QSET_PQ  r2  Abstract; specializes ANY Parameter: T : QTY An unordered set of distinct values which are quantities. Any ordered type can be the basis of an QSET; it does not matter whether the base type is discrete or continuous. If the base datatype is only partially ordered, all elements of the QSET must be elements of a totally ordered subset of the partially ordered datatype (for example, PQ is only ordered when the units are consistent. Every value in a QSET(PQ) must have the same canonical unit). QSET is an abstract type. A working QSET is specified as an expression tree built using a combination of operator (QSI, QSD, QSU, QSP) and component types (QSC, QSS and IVL; and, for TS, PIVL and EIVL). QSETs SHALL not contain null or nullFlavored values as members of the set.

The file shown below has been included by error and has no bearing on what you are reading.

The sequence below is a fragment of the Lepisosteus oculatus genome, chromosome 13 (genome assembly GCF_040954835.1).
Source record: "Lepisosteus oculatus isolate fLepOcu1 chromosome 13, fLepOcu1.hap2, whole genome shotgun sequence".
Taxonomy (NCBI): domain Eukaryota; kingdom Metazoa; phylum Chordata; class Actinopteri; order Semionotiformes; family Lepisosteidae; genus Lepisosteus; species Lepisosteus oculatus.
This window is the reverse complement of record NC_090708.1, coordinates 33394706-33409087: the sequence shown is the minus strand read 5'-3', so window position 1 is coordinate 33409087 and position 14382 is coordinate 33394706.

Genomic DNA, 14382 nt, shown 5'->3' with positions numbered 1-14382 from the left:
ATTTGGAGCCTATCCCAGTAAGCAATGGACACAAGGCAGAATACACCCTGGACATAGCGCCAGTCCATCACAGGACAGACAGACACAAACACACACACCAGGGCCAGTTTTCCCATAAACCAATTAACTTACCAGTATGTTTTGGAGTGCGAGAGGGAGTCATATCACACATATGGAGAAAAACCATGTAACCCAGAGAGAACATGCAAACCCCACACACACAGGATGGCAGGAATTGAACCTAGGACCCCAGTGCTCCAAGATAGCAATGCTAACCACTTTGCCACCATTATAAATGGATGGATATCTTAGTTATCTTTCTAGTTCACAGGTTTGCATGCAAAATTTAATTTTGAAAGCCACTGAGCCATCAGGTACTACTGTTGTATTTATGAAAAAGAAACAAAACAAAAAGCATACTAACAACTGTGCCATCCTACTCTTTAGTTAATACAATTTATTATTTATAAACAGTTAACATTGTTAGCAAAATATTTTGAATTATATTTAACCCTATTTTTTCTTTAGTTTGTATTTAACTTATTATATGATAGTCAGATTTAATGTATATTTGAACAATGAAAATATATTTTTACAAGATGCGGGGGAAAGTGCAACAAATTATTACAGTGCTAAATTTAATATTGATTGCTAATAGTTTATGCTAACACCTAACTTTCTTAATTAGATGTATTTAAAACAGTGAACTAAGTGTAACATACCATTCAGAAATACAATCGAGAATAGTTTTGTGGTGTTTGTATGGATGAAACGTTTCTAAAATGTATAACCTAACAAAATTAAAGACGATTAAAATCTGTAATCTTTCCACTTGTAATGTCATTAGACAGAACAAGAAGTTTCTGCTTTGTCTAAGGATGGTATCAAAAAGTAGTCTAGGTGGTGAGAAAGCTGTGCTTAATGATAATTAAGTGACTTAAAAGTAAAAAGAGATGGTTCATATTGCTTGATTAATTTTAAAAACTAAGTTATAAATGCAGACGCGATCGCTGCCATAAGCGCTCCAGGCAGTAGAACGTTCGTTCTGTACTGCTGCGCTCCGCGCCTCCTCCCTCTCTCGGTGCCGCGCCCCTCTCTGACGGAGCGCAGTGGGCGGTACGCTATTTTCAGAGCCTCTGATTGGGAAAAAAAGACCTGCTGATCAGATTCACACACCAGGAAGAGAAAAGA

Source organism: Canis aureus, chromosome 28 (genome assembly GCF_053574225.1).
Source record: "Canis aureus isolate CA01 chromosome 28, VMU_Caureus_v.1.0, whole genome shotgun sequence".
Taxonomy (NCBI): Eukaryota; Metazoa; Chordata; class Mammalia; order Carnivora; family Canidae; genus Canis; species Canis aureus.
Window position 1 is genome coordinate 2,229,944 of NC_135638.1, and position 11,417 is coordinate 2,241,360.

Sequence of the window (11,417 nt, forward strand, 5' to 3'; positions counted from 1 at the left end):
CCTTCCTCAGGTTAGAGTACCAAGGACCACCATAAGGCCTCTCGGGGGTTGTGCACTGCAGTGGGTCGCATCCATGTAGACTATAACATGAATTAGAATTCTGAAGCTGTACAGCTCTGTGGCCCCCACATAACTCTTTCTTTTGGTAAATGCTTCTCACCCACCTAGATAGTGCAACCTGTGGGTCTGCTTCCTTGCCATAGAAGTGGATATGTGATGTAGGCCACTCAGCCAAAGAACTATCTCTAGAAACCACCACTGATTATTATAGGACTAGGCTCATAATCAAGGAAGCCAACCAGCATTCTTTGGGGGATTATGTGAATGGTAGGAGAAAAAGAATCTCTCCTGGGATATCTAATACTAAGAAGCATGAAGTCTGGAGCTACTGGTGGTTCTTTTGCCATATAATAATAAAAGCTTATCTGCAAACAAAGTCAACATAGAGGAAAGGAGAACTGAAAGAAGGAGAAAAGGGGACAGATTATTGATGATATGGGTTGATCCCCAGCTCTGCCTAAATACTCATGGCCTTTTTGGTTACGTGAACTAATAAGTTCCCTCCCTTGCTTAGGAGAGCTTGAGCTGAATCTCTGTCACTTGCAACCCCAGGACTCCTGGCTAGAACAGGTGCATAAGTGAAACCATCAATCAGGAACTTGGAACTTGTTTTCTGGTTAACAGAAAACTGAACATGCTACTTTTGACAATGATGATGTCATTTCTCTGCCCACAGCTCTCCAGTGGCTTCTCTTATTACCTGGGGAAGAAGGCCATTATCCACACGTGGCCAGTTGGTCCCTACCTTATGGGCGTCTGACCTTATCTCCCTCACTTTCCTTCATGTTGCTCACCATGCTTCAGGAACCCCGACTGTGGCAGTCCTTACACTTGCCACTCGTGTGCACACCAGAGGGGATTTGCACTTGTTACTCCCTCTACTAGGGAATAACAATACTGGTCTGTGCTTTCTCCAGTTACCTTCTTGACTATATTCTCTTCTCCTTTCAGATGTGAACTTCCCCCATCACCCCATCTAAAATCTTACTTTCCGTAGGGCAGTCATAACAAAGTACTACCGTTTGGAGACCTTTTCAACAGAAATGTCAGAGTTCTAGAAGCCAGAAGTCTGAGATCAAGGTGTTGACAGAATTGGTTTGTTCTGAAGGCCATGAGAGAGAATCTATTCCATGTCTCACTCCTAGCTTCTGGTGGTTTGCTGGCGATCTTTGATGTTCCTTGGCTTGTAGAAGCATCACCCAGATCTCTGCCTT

QSET_QTY  r2  Abstract; specializes ANY Parameter: T : QTY An unordered set of distinct values which are quantities. Any ordered type can be the basis of an QSET; it does not matter whether the base type is discrete or continuous. If the base datatype is only partially ordered, all elements of the QSET must be elements of a totally ordered subset of the partially ordered datatype (for example, PQ is only ordered when the units are consistent. Every value in a QSET(PQ) must have the same canonical unit). QSET is an abstract type. A working QSET is specified as an expression tree built using a combination of operator (QSI, QSD, QSU, QSP) and component types (QSC, QSS and IVL; and, for TS, PIVL and EIVL). QSETs SHALL not contain null or nullFlavored values as members of the set.